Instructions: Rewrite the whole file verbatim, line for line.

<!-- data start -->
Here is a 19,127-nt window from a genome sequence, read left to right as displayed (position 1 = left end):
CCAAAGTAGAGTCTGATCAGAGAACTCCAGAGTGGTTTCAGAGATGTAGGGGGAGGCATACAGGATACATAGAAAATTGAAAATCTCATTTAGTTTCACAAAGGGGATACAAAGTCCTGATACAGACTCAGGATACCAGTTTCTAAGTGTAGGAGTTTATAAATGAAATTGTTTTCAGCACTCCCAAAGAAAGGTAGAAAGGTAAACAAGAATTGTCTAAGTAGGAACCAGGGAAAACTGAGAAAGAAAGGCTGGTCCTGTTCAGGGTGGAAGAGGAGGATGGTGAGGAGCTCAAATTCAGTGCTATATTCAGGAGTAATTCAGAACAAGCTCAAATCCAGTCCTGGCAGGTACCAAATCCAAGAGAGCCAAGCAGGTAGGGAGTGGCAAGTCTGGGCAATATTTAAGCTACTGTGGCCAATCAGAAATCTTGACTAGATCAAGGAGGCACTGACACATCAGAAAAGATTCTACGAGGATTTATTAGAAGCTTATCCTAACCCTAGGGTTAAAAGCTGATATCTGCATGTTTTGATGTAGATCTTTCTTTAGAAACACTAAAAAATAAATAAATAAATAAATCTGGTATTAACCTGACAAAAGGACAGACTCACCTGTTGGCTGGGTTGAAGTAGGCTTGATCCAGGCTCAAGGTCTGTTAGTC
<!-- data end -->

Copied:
Here is a 19,127-nt window from a genome sequence, read left to right as displayed (position 1 = left end):
CCAAAGTAGAGTCTGATCAGAGAACTCCAGAGTGGTTTCAGAGATGTAGGGGGAGGCATACAGGATACATAGAAAATTGAAAATCTCATTTAGTTTCACAAAGGGGATACAAAGTCCTGATACAGACTCAGGATACCAGTTTCTAAGTGTAGGAGTTTATAAATGAAATTGTTTTCAGCACTCCCAAAGAAAGGTAGAAAGGTAAACAAGAATTGTCTAAGTAGGAACCAGGGAAAACTGAGAAAGAAAGGCTGGTCCTGTTCAGGGTGGAAGAGGAGGATGGTGAGGAGCTCAAATTCAGTGCTATATTCAGGAGTAATTCAGAACAAGCTCAAATCCAGTCCTGGCAGGTACCAAATCCAAGAGAGCCAAGCAGGTAGGGAGTGGCAAGTCTGGGCAATATTTAAGCTACTGTGGCCAATCAGAAATCTTGACTAGATCAAGGAGGCACTGACACATCAGAAAAGATTCTACGAGGATTTATTAGAAGCTTATCCTAACCCTAGGGTTAAAAGCTGATATCTGCATGTTTTGATGTAGATCTTTCTTTAGAAACACTAAAAAATAAATAAATAAATAAATCTGGTATTAACCTGACAAAAGGACAGACTCACCTGTTGGCTGGGTTGAAGTAGGCTTGATCCAGGCTCAAGGTCTGTTAGTC